So I've been asked recently about where informatics policies should live, ideally, and I answered, "In the clinical policy manual."
That led to a follow-up question : "Dirk, what exactly is a clinical policy?"
This gets to the heart of a really interesting conversation about healthcare : The difference between a clinical policy and an administrative policy.
First, a word about policies in general.
Policies are probably one of the most misunderstood things in healthcare. Most doctors shudder when talk centers around, "We should make a policy for that" or "Do you know what the policy is for _______?".
A policy is a written, agreed-upon goal. (The "procedure", often attached to the same document, are the steps about how-to-get-to-that-goal.)
Policies, then, are your organization's written goals. That's why The Joint Commission asks about them, during inspections - They want to know how you organize, how you think, how you operate, etc. They also want to make sure the policies reflect the practices in your hospital.
Policies, if well-written, don't need to be painful. Policies help guide your staff behavior, they help communicate goals, and if they're well-written, they can also be used for training.
They also help protect your staff - Their activities are backed up by the organization's support for that behavior.
"Aha. So you were talking about maintaining policy manuals?"
That's right, I was. Thanks for reminding me. :)
So an interesting thing about healthcare, unlike private industries - We have two policy manuals, whereas most non-healthcare industries only have one.
"And what are those two policy manuals...?"
Interestingly, to maintain an average hospital, you need two general types of organizational control :
- Clinical Policies - Those policies that refer to patients and patient care
- Administrative Policies - Those policies that refer to employees and employee issues
Why do you need two? Well, an average healthcare organization is usually run by a Board of Trustees, who at some point made the decision, "We would like to run a hospital here."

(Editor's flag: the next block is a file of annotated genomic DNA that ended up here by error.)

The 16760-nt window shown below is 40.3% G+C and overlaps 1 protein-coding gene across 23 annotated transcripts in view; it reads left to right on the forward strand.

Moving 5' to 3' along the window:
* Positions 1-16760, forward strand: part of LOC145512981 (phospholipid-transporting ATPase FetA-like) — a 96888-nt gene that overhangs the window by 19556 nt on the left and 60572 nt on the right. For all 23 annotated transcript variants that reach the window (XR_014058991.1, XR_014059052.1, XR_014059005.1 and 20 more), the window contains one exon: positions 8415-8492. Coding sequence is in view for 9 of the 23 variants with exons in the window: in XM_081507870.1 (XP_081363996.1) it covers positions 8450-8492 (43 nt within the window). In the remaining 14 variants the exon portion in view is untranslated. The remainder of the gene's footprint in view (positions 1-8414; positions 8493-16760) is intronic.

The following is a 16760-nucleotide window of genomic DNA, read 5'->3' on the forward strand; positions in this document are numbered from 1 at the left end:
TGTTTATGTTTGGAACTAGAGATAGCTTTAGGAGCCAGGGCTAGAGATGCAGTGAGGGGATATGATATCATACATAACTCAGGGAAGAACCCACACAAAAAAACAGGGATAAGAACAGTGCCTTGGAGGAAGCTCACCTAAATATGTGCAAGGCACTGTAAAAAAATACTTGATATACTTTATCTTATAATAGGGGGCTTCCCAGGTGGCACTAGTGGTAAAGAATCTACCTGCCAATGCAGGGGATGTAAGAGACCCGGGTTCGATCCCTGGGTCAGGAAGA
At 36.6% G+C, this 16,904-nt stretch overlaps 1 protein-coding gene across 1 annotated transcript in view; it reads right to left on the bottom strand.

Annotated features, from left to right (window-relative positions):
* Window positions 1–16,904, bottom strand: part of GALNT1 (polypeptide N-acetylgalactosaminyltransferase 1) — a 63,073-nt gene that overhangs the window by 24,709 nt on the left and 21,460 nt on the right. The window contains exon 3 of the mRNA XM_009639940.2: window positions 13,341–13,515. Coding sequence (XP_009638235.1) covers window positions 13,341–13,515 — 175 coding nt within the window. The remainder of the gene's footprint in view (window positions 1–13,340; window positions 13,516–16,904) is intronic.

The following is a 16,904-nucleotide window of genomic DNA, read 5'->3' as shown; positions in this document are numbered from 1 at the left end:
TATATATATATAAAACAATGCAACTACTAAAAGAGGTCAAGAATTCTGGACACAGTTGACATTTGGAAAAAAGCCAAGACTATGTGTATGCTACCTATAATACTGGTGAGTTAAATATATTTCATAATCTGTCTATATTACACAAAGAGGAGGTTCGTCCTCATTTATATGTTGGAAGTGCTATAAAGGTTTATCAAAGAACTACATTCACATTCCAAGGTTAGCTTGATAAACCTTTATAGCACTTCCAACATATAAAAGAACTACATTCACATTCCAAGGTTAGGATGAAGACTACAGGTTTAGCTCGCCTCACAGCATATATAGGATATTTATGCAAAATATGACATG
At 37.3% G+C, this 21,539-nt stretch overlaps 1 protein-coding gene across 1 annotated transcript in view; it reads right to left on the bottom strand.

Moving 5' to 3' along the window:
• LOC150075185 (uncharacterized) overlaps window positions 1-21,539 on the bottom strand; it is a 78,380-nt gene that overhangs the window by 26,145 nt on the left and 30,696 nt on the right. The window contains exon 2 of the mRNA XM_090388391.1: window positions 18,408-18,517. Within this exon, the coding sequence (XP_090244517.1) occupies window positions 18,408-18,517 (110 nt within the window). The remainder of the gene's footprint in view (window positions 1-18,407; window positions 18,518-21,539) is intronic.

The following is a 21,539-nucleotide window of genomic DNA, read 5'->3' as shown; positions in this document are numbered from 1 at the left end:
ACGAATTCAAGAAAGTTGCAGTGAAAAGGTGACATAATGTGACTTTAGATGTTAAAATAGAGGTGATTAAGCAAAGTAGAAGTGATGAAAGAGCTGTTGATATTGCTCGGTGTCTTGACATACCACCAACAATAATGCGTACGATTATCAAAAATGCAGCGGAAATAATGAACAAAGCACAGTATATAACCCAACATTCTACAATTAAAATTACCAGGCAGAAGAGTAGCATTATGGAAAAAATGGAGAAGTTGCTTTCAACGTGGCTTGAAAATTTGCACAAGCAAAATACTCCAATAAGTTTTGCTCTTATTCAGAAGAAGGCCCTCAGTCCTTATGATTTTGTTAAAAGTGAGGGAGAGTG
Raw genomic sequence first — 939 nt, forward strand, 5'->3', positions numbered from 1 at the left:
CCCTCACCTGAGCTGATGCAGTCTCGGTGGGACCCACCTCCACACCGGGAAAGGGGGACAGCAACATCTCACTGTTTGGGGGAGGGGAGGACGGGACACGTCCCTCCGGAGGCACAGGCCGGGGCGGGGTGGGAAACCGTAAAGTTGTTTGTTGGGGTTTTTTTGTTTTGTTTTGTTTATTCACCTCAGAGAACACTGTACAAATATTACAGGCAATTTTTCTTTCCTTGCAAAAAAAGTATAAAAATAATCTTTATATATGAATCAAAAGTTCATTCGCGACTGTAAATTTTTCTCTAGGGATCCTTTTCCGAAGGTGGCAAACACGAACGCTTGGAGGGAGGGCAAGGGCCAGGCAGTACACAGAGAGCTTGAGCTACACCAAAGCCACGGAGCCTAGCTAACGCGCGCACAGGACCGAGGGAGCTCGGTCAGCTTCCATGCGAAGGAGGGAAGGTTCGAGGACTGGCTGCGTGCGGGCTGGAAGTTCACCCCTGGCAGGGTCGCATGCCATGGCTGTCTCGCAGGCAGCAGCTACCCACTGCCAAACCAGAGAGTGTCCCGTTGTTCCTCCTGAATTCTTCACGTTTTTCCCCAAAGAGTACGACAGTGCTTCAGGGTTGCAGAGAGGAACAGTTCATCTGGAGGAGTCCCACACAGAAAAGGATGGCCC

To accomplish this, then, the Board usually needs :
- A group of administrative people who are experts at running the hospital - Keeping it organized, hiring people, making sure supplies show up, paying the bills, setting up the budget, running the place, sending out bills to insurers, etc.
- A group of clinical people who are experts at delivering patient care - Performing surgery, seeing patients, taking vitals, giving drugs, managing ventilators, etc.
And that's why most hospitals typically have two wings of government :
- The Administrative Branch
- The Clinical Branch
... and the policy manuals that are used to help run these two branches of government are :
- The Administrative Policy Manual
- The Clinical Policy Manual
"I see... So what else do I need to know?"
Well, to run an average hospital, then, you need to have both clinical and administrative policies that help guide your daily activities. The conflicts that sometimes arise, between these two branches of internal government, are sometimes very complicated - And, as a result, not every situation calls for a clear administrative or clinical policy.
"So how do I recognize an administrative policy from a clinical policy?"
An administrative policy statement usually refers to employees or employee issues, so they typically start with something like this :
"All employees at Acme Healthcare will..." or
"All physicians at Acme Healthcare will..." or
"All nurses at Acme Healthcare will..." or
"All ED staff at Acme Healthcare will..."
The collection of these administrative policies is typically kept in an administrative policy manual.
A clinical policy statement usually refers to patients or patient care issues, so they typically start with something like this :